With Distance We Make Friends

My vegan friends and I used to meet regularly for sleepovers and picnics, but when the pandemic brought the lockdowns, we adjusted to the situation just like everybody else. We created a Signal chat group where we updated each other with random news and new discoveries. These broke the monotony of my life being cooped in my studio, especially during the start when people were barely allowed to come out.

Since we both lived in the Makati central business district, Nancy and I would meet each other at Landmark, synching our grocery schedules. We made the most of these trips by taking our time inside the supermarket, sometimes making a detour at Healthy Options in Glorietta 3. We would then walk home with our haul, parting ways at the Paseo de Roxas intersection, where we’d jokingly say goodbye by saying “Under His Eye” and “Blessed be the Fruit”, a nod to “The Handmaid’s Tale”, a series we both avidly followed.

The pandemic kickstarted Andrew’s vegan spreads brand Nunó, a business he has been dreaming of launching for some time. One good thing that happened during COVID is how his venture just boomed the past year—so much that he managed to rent a decent-sized kitchen, producing enough to send out to distributors across the Philippines.

Meanwhile, Ali found a new hobby: biking. Like a lot of our peers, she had turned to baking at the start of the lockdowns. She had been baking even before COVID so it only seemed natural that she’d restart this passion, especially that she was great at it. (We desperately tried to get her to sell her vegan doughnuts.) The “Ali who’s into fitness” though is a wholly different character I’m starting to know. On Instagram, she would story her biking adventures with her partner Jeiel, braving the roads that were carefully designed to murder bikers, pedestrians, and all car-less folk.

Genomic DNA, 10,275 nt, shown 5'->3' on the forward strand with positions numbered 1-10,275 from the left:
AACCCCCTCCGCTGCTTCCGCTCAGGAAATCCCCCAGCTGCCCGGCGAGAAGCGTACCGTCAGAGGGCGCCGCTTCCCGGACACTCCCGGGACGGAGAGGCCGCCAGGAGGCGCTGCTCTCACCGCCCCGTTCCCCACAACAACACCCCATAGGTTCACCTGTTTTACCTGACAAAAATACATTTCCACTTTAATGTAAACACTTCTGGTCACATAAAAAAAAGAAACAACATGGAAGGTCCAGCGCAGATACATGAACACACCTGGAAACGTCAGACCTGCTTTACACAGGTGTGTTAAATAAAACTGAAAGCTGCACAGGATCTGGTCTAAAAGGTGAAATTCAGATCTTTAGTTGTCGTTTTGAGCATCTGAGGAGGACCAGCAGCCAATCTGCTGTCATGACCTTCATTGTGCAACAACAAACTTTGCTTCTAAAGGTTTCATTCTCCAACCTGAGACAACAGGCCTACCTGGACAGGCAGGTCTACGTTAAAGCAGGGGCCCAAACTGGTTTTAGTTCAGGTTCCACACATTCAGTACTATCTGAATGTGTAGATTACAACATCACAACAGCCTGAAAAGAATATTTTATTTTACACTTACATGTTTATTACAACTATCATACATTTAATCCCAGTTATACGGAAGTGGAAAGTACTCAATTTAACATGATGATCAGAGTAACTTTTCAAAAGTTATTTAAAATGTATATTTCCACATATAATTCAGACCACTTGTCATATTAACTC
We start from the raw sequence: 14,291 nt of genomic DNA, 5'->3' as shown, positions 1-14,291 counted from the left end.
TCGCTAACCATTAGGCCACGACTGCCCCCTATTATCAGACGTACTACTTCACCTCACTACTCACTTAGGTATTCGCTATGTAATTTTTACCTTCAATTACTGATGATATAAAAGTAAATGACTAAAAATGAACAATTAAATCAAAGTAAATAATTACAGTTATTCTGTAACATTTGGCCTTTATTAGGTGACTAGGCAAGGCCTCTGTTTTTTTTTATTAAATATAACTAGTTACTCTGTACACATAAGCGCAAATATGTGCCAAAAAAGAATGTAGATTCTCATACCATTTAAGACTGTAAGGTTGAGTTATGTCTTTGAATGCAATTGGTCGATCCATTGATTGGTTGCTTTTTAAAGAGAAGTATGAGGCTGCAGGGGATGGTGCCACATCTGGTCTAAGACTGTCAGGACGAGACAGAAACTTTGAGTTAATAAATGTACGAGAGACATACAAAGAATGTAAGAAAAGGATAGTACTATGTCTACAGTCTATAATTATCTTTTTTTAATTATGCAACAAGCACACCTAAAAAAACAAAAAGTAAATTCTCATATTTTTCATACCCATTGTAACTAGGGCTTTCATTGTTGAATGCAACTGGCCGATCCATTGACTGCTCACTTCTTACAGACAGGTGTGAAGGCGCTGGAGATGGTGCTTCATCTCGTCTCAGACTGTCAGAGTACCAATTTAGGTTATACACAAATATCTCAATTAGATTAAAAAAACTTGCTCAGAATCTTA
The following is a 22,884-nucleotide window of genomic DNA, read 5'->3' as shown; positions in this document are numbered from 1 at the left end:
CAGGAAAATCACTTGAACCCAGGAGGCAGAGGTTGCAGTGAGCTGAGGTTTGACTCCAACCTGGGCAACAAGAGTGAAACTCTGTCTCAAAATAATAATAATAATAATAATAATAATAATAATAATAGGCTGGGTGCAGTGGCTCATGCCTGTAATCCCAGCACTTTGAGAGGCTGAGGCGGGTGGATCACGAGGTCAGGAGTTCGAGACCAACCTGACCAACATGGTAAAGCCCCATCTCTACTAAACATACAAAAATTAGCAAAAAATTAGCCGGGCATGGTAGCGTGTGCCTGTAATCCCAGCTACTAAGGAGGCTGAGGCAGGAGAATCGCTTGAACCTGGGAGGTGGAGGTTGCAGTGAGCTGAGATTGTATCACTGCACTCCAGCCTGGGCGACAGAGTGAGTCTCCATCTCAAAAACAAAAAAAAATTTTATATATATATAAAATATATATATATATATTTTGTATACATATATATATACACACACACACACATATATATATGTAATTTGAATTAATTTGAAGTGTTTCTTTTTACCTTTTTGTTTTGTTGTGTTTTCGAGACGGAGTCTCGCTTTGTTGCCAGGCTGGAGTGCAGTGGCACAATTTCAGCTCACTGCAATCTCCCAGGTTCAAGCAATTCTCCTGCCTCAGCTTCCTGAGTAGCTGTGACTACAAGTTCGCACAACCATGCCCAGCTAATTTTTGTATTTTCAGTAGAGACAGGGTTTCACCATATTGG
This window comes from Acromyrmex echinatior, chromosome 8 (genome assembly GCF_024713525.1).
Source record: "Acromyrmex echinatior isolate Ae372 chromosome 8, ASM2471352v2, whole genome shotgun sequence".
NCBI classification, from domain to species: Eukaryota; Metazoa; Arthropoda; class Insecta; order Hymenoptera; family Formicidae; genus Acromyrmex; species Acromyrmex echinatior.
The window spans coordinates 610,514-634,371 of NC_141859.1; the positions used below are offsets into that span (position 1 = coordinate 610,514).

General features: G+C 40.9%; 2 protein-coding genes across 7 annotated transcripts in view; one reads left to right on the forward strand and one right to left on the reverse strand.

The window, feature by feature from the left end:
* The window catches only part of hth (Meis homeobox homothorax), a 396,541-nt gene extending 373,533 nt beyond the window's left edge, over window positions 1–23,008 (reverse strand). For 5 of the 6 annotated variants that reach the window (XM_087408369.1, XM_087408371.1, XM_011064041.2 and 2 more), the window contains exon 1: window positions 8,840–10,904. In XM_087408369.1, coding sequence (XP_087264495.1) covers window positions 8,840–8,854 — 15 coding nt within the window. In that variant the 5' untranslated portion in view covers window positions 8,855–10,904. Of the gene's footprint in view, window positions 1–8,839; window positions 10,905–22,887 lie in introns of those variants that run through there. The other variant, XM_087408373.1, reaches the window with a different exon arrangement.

I remember the first time we all met: at a volunteer night for an animal rights organization, where we’d write letters to politicians and celebrities, and packed pamphlets and posters for street activists. During the time, the vegan movement in the Philippines was still nascent, and this was as much of a community we could find.

Through the years, we kept each other accountable while encouraging one another to keep fighting for the one thing all of us strongly believed in. Some of my friendships have come and gone, but our group endured and thrived, becoming the safe space we all needed.

These days I look at their lives from my phone, watching excitedly from a distance the little transformations that continue to happen in their lives.

The philosopher Aristotle said that there exist three kinds of friendship: a useful one, a pleasurable one, and a virtuous one. Among those three, it is the last that is the best.

In the Nichomachean Ethics, he explains:

“Perfect friendship is the friendship of men who are good, and alike in virtue; for these wish well alike to each other qua good, and they are good themselves.

“Now those who wish well to their friends for their sake are most truly friends; for they do this by reason of own nature and not incidentally; therefore their friendship lasts as long as they are good—and goodness is an enduring thing.

“And each is good without qualification and to his friend, for the good are both good without qualification and useful to each other. So too they are pleasant; for the good are pleasant both without qualification and to each other, since to each his own activities and others like them are pleasurable, and the actions of the good are the same or like.

“And such a friendship is as might be expected permanent, since there meet in it all the qualities that friends should have.”